In Abbott and Costello’s legendary Bagel Street routine, whenever the word Susquehanna is mentioned, all hell breaks loose.
That’s sort of how I feel when I hear the word verbiage.
People often use verbiage when they mean text or copy. “We need to change this verbiage,” or “We should add some verbiage here.”
By definition, verbiage refers to something that’s excessively wordy, or as M-W puts it “A profusion of words usually of little or obscure content.”
To be sure, it’s a common error. I was in a meeting recently where the V-bomb was dropped four times in just half an hour. Instead of going Susquehanna on them, I kept my mouth shut and tried to look interested.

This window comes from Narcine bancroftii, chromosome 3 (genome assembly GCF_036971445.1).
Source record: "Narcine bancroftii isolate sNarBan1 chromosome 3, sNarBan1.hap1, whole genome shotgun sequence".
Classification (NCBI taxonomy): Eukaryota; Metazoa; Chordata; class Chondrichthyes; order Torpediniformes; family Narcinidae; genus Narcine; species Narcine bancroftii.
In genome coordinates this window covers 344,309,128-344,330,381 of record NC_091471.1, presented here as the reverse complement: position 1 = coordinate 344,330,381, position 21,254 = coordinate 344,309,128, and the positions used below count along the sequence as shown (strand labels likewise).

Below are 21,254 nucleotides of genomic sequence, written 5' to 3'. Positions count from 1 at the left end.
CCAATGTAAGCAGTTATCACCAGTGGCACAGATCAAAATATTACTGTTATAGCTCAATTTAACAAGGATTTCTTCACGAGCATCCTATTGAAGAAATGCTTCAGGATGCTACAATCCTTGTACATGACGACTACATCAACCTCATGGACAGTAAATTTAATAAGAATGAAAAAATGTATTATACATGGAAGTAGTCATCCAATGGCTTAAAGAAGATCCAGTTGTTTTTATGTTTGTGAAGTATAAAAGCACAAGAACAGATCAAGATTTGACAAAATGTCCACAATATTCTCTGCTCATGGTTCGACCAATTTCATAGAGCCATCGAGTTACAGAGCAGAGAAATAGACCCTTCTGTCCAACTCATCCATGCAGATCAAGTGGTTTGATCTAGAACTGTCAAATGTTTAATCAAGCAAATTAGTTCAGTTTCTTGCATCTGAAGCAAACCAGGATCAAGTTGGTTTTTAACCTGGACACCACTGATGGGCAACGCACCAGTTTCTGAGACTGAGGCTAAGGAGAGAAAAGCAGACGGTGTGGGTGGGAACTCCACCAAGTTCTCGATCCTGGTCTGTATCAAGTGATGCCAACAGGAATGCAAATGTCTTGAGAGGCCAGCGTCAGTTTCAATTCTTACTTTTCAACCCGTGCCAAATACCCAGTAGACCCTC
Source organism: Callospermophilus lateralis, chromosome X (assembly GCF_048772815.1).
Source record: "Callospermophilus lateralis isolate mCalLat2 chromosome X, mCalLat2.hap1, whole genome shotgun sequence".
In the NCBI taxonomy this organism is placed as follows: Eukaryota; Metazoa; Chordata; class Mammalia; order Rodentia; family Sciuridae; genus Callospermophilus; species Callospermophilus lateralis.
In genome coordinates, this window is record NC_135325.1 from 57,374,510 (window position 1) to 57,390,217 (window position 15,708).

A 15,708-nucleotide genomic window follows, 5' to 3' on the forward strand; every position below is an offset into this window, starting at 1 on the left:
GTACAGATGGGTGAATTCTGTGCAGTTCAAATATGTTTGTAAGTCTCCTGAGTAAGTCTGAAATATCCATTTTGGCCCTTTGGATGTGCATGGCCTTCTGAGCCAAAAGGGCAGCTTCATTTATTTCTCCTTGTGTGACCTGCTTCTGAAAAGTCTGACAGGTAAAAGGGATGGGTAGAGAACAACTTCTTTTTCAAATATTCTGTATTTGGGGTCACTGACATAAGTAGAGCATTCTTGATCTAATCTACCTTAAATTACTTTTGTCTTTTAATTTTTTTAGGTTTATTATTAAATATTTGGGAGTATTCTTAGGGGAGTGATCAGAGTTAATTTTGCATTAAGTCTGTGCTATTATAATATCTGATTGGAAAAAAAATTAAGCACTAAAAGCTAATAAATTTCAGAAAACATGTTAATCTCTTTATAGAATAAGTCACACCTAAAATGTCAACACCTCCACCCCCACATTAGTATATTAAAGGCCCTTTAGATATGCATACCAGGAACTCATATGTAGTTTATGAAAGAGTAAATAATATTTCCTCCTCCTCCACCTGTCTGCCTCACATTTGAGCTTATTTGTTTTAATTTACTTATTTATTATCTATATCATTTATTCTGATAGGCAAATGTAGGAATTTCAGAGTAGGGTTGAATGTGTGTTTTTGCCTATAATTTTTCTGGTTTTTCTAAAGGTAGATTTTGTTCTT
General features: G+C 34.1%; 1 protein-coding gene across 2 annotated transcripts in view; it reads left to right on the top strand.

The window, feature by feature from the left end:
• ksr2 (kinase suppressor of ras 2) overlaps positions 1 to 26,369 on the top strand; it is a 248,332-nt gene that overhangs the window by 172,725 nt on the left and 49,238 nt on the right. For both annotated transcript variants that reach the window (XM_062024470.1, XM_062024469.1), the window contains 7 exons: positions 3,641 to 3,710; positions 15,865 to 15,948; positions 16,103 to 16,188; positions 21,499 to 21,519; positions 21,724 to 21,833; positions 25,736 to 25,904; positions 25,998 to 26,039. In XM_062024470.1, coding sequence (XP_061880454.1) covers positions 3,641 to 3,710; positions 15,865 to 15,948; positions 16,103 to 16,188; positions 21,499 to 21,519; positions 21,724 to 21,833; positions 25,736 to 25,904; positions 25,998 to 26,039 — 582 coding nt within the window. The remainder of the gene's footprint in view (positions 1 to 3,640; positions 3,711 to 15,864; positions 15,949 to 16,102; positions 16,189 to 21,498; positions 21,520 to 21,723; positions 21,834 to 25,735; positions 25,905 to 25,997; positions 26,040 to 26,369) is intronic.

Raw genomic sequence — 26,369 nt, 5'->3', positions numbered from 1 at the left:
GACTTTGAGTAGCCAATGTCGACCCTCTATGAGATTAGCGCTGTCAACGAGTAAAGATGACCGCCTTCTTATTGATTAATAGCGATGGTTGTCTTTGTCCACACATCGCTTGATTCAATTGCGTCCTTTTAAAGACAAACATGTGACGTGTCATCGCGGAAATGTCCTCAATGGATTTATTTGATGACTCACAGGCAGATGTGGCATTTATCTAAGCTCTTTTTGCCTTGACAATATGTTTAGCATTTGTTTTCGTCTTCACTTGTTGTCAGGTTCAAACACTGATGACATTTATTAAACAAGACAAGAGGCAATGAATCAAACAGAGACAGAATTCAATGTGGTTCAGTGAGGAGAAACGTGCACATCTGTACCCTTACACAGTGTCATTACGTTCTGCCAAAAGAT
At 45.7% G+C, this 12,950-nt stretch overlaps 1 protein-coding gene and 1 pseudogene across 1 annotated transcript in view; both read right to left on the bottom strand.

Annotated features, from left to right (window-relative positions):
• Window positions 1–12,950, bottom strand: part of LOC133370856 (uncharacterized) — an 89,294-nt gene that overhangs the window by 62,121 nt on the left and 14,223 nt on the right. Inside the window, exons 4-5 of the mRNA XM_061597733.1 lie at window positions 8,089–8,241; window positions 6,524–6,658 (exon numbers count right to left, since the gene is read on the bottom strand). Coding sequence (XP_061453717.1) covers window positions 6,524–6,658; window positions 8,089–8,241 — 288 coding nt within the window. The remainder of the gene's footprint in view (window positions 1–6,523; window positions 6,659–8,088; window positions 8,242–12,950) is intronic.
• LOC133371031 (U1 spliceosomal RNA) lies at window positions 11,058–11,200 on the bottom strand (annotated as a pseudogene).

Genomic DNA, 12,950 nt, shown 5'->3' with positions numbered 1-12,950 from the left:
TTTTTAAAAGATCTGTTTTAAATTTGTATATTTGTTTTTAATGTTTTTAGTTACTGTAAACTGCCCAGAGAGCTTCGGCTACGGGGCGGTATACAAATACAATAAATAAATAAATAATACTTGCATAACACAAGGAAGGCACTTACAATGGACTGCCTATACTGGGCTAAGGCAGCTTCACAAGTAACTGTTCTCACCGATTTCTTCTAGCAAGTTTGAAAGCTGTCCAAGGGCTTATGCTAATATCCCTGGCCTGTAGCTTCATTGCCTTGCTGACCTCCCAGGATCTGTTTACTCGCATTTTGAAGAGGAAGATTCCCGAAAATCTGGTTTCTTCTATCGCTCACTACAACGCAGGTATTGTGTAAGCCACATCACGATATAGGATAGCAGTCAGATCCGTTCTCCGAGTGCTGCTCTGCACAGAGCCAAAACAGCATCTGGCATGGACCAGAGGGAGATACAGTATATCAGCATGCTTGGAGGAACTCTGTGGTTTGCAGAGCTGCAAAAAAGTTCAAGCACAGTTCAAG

Worse yet is when people say verbage, a made up word that’s a combination of verbiage and garbage. As a professional, I’ll be the judge of what’s verbiage and what’s verbage. And what is neither.
Let’s be clear, I’m not being a language snob. My grammar and usage is nothing to write home about. Not throwing a stapler at someone who misuses the word verbiage — or smashing their Susquehanna hat — is what separates us from the wild beasts.